View the article online at http://citywire.co.uk/money/article/a608676
Bank of England holds fire as hopes pinned on European action
Bank's monetary policy committee keeps base interest rate on hold at 0.5% and announces no extension to QE programme.
The Bank of England has refrained from taking any further measures to boost the worsening British economy today, with investors' hopes instead pinned on action from the European Central Bank (ECB).
The Bank of England’s monetary policy committee, meeting for the first time since it was revealed that UK GDP contracted by 0.7% in the second quarter of the year, kept interest rates at their record low of 0.5%.
The nine-man committee also voted against extending its quantitative easing programme of asset purchases, as the £50 billion extension announced just one month ago – taking the total stock of purchases to £375 billion – will take four months to complete.
Financial markets though are more interested by the European Central Bank’s policy decision, also due today. They are hoping that ECB chairman Mario Draghi will fulfill his recent pledge to do ‘whatever it takes’ to save the euro.
The ECB could cut interest rates, but some form of scheme to buy up peripheral countries’ bonds – possibly the reactivation of the securities market programme (SMP) – is thought most likely, in a move designed to bring down the borrowing rates of Italy and Spain.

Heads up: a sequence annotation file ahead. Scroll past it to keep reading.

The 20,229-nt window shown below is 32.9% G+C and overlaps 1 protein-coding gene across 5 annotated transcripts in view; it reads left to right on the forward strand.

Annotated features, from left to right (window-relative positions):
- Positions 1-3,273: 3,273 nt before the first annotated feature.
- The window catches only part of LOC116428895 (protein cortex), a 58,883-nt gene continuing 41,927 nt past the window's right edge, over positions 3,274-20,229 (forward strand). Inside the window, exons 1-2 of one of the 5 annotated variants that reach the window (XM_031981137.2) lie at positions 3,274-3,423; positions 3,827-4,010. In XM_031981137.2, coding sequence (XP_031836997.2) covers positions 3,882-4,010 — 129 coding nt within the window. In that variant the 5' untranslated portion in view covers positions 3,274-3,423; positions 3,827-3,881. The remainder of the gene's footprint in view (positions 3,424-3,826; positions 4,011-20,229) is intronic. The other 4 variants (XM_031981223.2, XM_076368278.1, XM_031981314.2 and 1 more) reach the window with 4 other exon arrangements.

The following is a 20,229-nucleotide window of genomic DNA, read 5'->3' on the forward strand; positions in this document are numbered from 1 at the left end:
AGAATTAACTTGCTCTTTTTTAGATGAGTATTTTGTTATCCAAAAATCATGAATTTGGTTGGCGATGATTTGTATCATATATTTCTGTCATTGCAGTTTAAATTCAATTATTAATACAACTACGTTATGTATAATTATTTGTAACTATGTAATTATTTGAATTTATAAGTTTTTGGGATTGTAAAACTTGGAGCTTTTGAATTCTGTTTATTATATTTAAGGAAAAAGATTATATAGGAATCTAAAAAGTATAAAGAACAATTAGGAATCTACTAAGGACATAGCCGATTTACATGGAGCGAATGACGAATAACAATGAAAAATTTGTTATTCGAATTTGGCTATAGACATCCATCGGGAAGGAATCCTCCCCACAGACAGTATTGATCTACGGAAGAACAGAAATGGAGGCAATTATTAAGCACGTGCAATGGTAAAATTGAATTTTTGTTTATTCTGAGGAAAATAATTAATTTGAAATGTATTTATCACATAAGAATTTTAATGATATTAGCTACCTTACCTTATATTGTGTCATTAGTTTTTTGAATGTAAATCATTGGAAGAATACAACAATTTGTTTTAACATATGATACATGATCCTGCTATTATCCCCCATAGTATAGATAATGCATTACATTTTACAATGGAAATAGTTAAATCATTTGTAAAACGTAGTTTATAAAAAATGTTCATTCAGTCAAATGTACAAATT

US Treasury secretary Timothy Geithner added pressure on the ECB to act, yesterday saying the eurozone must take steps including ‘bringing down interest rates in the countries that are reforming and making sure those banking systems can provide the credit those economies need’, in an interview with Bloomberg Television.
Many investors and economists though fear that Draghi may not live up to market expectations. Dario Perkins of Lombard Street Research says: ‘The market is now expecting significant policy action at tomorrow’s ECB meeting. Restarting the Securities Markets Programme (SMP – basically targeted purchases of Italian and Spanish debt) is just about the minimum investors are anticipating.
‘The problem is that apparently Mr Draghi does not yet have the full support of his governing council.’
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by Gavin Lumsden on Jan 20, 2017 at 17:01